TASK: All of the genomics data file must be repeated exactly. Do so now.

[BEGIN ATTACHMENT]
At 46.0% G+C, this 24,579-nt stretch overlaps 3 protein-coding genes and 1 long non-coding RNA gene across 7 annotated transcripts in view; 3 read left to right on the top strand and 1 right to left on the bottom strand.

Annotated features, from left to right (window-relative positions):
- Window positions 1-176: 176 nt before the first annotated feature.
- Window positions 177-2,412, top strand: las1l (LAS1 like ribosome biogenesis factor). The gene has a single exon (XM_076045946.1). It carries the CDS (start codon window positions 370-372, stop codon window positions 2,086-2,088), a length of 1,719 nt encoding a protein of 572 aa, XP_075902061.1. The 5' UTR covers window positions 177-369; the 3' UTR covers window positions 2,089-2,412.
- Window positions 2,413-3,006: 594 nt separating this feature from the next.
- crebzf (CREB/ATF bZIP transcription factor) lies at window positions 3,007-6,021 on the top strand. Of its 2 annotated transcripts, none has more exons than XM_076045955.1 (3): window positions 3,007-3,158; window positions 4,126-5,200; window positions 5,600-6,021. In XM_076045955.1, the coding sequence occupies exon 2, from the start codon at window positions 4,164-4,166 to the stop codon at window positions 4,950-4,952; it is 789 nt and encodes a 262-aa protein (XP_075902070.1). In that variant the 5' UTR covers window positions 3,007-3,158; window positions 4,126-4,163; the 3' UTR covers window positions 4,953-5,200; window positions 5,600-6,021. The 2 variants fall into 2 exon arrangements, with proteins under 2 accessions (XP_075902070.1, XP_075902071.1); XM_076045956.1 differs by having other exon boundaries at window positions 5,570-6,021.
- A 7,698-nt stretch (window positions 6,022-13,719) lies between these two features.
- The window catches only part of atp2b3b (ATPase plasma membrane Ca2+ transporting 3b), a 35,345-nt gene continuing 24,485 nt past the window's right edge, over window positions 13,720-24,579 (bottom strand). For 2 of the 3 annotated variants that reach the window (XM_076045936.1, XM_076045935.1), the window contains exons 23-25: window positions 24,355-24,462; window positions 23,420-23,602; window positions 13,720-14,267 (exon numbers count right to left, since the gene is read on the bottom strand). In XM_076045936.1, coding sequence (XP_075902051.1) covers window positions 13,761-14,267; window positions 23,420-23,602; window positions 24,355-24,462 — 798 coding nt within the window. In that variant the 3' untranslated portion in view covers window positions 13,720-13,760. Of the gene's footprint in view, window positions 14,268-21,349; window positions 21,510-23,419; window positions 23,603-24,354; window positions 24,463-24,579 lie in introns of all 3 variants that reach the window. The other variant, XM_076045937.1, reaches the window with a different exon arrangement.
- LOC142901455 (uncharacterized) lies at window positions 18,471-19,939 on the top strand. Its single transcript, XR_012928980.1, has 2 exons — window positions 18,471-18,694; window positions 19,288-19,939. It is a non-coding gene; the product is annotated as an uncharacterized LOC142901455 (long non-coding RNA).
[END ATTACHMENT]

At 46.0% G+C, this 24,579-nt stretch overlaps 3 protein-coding genes and 1 long non-coding RNA gene across 7 annotated transcripts in view; 3 read left to right on the top strand and 1 right to left on the bottom strand.

Annotated features, from left to right (window-relative positions):
- Window positions 1-176: 176 nt before the first annotated feature.
- Window positions 177-2,412, top strand: las1l (LAS1 like ribosome biogenesis factor). The gene has a single exon (XM_076045946.1). It carries the CDS (start codon window positions 370-372, stop codon window positions 2,086-2,088), a length of 1,719 nt encoding a protein of 572 aa, XP_075902061.1. The 5' UTR covers window positions 177-369; the 3' UTR covers window positions 2,089-2,412.
- Window positions 2,413-3,006: 594 nt separating this feature from the next.
- crebzf (CREB/ATF bZIP transcription factor) lies at window positions 3,007-6,021 on the top strand. Of its 2 annotated transcripts, none has more exons than XM_076045955.1 (3): window positions 3,007-3,158; window positions 4,126-5,200; window positions 5,600-6,021. In XM_076045955.1, the coding sequence occupies exon 2, from the start codon at window positions 4,164-4,166 to the stop codon at window positions 4,950-4,952; it is 789 nt and encodes a 262-aa protein (XP_075902070.1). In that variant the 5' UTR covers window positions 3,007-3,158; window positions 4,126-4,163; the 3' UTR covers window positions 4,953-5,200; window positions 5,600-6,021. The 2 variants fall into 2 exon arrangements, with proteins under 2 accessions (XP_075902070.1, XP_075902071.1); XM_076045956.1 differs by having other exon boundaries at window positions 5,570-6,021.
- A 7,698-nt stretch (window positions 6,022-13,719) lies between these two features.
- The window catches only part of atp2b3b (ATPase plasma membrane Ca2+ transporting 3b), a 35,345-nt gene continuing 24,485 nt past the window's right edge, over window positions 13,720-24,579 (bottom strand). For 2 of the 3 annotated variants that reach the window (XM_076045936.1, XM_076045935.1), the window contains exons 23-25: window positions 24,355-24,462; window positions 23,420-23,602; window positions 13,720-14,267 (exon numbers count right to left, since the gene is read on the bottom strand). In XM_076045936.1, coding sequence (XP_075902051.1) covers window positions 13,761-14,267; window positions 23,420-23,602; window positions 24,355-24,462 — 798 coding nt within the window. In that variant the 3' untranslated portion in view covers window positions 13,720-13,760. Of the gene's footprint in view, window positions 14,268-21,349; window positions 21,510-23,419; window positions 23,603-24,354; window positions 24,463-24,579 lie in introns of all 3 variants that reach the window. The other variant, XM_076045937.1, reaches the window with a different exon arrangement.
- LOC142901455 (uncharacterized) lies at window positions 18,471-19,939 on the top strand. Its single transcript, XR_012928980.1, has 2 exons — window positions 18,471-18,694; window positions 19,288-19,939. It is a non-coding gene; the product is annotated as an uncharacterized LOC142901455 (long non-coding RNA).